Pablo Picasso (1881 – 1973) Spanish painter, sculptor, ceramacist and poet. One of the founders of cubism and one of the most influential artists of the Twentieth Century
“Art washes away from the soul the dust of everyday life.”
– Pablo Picasso
Short bio of Pablo Picasso
Pablo Picasso was born in Malaga, Spain in 1881 to a conventional artistic family. From an early age he displayed great talent for painting and began displaying his work from the age of 14. To further his artistic aspiration he left Spain for Paris where he became part of a new avant-garde movement of art.
“When I was a child my mother said to me, ‘If you become a soldier, you’ll be a general. If you become a monk, you’ll be the pope.’ Instead I became a painter and wound up as Picasso.”
- Pablo Picasso
His early artistic career went through various states. One of the first states was known as the ‘Blue Period’ In his late teens his paintings were dominated by different shades of blue; they were also often melancholic. This included a famous self portrait where Picasso looked much older than his 20 years.
By 1907, Picasso had developed a new form of painting known as ‘cubism’ This involved capturing the essence of the subject on the canvas but exaggerating certain features; typical of this period is the painting ‘Les Demoiselles d’Avignon’ – it is picture depicting five prostitutes in a brothel. It is an eye catching and original exploration of modernism in art.
In the 1920s and 30s Picasso concentrated on more classical works of art. He became interested in depicting the human form in the style of neo-classical. To some extent, he was influenced by artists such as Renoir and Ingres, although he always retained a very unique and individual expression.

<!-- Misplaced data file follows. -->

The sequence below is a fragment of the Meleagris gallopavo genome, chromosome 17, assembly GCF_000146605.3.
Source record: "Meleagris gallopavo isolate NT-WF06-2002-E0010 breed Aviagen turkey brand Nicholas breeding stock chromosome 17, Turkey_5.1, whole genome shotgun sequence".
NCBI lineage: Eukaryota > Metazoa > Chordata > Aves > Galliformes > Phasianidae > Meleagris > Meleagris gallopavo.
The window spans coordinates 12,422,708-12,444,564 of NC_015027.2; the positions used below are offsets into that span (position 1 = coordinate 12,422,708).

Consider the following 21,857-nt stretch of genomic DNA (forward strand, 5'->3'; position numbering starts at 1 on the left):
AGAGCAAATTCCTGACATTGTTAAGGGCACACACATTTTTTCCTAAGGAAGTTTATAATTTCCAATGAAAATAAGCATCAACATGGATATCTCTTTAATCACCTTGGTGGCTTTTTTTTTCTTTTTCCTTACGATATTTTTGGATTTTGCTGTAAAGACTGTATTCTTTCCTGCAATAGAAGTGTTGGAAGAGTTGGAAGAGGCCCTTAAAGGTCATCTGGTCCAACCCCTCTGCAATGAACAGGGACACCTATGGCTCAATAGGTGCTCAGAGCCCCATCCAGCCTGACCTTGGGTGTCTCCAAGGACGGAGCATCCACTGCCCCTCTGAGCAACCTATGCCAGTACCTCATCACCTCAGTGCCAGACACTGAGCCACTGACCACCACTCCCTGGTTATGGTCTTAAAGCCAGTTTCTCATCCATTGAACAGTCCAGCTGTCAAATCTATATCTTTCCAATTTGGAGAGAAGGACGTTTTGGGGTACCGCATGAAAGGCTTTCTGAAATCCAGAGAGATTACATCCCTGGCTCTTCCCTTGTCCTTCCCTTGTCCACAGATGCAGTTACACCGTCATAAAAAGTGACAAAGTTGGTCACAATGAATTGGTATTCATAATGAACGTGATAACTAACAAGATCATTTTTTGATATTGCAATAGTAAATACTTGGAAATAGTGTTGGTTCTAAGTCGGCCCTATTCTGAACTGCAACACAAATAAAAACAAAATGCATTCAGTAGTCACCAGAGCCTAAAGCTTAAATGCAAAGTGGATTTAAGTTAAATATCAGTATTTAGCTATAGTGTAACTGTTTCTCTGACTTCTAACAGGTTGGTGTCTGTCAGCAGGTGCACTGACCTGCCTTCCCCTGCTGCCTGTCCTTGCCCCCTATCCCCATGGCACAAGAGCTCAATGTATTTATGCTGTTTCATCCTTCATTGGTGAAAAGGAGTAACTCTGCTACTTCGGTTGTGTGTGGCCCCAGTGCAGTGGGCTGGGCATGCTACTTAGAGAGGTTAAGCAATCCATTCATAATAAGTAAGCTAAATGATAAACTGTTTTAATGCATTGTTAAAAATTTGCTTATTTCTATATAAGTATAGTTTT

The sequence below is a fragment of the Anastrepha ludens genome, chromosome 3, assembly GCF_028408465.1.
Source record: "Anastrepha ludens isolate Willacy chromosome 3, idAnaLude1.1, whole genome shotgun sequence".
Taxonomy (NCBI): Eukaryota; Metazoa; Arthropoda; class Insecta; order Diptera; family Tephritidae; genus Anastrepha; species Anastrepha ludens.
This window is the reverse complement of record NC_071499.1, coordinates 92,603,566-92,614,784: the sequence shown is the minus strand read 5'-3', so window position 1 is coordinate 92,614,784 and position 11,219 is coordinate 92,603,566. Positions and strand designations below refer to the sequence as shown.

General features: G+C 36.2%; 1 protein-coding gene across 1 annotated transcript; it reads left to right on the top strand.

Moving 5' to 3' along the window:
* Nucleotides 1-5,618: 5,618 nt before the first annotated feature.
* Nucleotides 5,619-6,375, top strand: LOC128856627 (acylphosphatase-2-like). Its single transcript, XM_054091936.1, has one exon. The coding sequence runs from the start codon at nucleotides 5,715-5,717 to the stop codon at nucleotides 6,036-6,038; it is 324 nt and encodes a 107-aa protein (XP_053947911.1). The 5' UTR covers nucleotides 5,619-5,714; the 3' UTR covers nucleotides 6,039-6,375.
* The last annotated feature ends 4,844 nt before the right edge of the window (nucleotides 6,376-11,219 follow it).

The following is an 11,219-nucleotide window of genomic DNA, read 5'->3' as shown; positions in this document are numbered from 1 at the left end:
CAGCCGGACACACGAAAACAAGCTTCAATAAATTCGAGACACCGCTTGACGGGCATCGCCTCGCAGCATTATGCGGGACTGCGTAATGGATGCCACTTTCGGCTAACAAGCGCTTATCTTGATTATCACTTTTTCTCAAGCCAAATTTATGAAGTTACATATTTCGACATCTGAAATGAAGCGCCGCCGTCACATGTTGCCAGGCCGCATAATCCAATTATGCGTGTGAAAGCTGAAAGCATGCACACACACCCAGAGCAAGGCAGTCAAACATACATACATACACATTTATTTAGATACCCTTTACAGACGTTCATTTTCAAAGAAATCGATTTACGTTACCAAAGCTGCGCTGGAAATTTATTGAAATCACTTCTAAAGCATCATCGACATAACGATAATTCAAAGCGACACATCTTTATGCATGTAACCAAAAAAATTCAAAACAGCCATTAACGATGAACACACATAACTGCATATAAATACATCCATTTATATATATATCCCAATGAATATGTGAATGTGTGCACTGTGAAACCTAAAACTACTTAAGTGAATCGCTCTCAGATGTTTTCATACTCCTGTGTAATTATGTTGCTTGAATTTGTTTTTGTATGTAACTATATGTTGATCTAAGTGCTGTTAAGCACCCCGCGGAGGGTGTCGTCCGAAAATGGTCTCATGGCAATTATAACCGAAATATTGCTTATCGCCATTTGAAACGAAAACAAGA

Picasso had an instinctive and natural compassion for those exposed to suffering, especially if it was as a result of injustice. His natural sympathy and desire for equality led him to join the French Communist party. During the Spanish civil war he supported the Republicans and nursed a fierce hatred of Franco and what he did to Spain.
Pablo Picasso and Guernica
One of Picasso’s most famous paintings was his mural of the Guernica bombing. The Guernica bombing was carried out by Italian and German planes and involved the carpet bombing of civil areas. Its objectives seemed not so much military as aiming at destroying civilian resistance and Basque identity.
The bombing of Guernica was a significant development in modern warfare as it showed a new capacity for extending the horrors of warfare to the civilian population. The bombing became international news through the English journalist George Steer. However, it was the painting by Picasso that helped to immortalize the tragedy as a key event in the Twentieth Century. (See: Events that changed the world)
Picasso was so enraged with Franco that he never allowed the painting to go to Spain during Franco’s lifetime. It eventually reached Spain in 1981. Picasso was well aware of a political dimension to art.
“What do you think an artist is? …he is a political being, constantly aware of the heart breaking, passionate, or delightful things that happen in the world, shaping himself completely in their image. Painting is not done to decorate apartments. It is an instrument of war.”
The Dove of Peace by Picasso
Another key painting of Picasso was his simple bird drawing a symbol of peace. Picasso donated it the Soviet backed World Peace Congress of 1949. It was rather sad that the Stalinist ideology of Communism betrayed the aspirations of peace loving Socialists like Picasso.
Abundant in artistic inspiration, Picasso enjoyed worldly life to the full. He enjoyed a string of mistresses, good food and wine. He died at the age of 91.
Books on Picasso
A Life of Picasso by John Richardson
- Artist Biographies
- Top 10 Artists
- Greatest Works of Art
- Picasso – The official Website
- Picasso Biography at Artist.org